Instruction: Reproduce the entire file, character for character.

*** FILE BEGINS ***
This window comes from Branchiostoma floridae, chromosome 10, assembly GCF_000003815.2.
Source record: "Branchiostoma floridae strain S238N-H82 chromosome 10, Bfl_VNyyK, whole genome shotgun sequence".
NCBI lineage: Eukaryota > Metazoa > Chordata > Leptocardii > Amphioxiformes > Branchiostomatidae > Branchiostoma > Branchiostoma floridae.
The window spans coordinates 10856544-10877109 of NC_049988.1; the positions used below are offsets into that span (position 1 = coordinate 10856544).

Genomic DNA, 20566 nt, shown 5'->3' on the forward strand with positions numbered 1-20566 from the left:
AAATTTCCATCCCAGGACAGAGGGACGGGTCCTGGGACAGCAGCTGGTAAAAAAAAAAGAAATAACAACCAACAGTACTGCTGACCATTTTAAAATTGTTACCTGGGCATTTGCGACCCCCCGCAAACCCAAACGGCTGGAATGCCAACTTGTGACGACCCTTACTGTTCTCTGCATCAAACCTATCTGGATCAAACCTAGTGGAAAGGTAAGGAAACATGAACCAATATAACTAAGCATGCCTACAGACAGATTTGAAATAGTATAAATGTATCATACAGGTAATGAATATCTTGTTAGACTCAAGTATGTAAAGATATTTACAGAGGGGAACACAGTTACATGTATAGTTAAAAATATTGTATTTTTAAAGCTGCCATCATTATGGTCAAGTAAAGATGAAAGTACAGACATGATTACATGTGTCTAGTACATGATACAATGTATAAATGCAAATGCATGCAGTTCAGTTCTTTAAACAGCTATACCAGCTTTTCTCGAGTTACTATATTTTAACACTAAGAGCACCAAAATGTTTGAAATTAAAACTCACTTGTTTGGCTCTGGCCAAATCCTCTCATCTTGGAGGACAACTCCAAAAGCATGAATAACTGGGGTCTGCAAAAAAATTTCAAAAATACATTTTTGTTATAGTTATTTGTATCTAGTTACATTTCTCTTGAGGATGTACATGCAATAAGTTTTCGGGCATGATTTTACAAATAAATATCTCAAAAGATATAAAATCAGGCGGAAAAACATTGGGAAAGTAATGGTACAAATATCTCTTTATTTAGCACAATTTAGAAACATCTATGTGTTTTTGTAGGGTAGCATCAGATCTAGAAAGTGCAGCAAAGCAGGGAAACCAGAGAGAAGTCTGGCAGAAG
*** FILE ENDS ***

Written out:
This window comes from Branchiostoma floridae, chromosome 10, assembly GCF_000003815.2.
Source record: "Branchiostoma floridae strain S238N-H82 chromosome 10, Bfl_VNyyK, whole genome shotgun sequence".
NCBI lineage: Eukaryota > Metazoa > Chordata > Leptocardii > Amphioxiformes > Branchiostomatidae > Branchiostoma > Branchiostoma floridae.
The window spans coordinates 10856544-10877109 of NC_049988.1; the positions used below are offsets into that span (position 1 = coordinate 10856544).

Genomic DNA, 20566 nt, shown 5'->3' on the forward strand with positions numbered 1-20566 from the left:
AAATTTCCATCCCAGGACAGAGGGACGGGTCCTGGGACAGCAGCTGGTAAAAAAAAAAGAAATAACAACCAACAGTACTGCTGACCATTTTAAAATTGTTACCTGGGCATTTGCGACCCCCCGCAAACCCAAACGGCTGGAATGCCAACTTGTGACGACCCTTACTGTTCTCTGCATCAAACCTATCTGGATCAAACCTAGTGGAAAGGTAAGGAAACATGAACCAATATAACTAAGCATGCCTACAGACAGATTTGAAATAGTATAAATGTATCATACAGGTAATGAATATCTTGTTAGACTCAAGTATGTAAAGATATTTACAGAGGGGAACACAGTTACATGTATAGTTAAAAATATTGTATTTTTAAAGCTGCCATCATTATGGTCAAGTAAAGATGAAAGTACAGACATGATTACATGTGTCTAGTACATGATACAATGTATAAATGCAAATGCATGCAGTTCAGTTCTTTAAACAGCTATACCAGCTTTTCTCGAGTTACTATATTTTAACACTAAGAGCACCAAAATGTTTGAAATTAAAACTCACTTGTTTGGCTCTGGCCAAATCCTCTCATCTTGGAGGACAACTCCAAAAGCATGAATAACTGGGGTCTGCAAAAAAATTTCAAAAATACATTTTTGTTATAGTTATTTGTATCTAGTTACATTTCTCTTGAGGATGTACATGCAATAAGTTTTCGGGCATGATTTTACAAATAAATATCTCAAAAGATATAAAATCAGGCGGAAAAACATTGGGAAAGTAATGGTACAAATATCTCTTTATTTAGCACAATTTAGAAACATCTATGTGTTTTTGTAGGGTAGCATCAGATCTAGAAAGTGCAGCAAAGCAGGGAAACCAGAGAGAAGTCTGGCAGAAG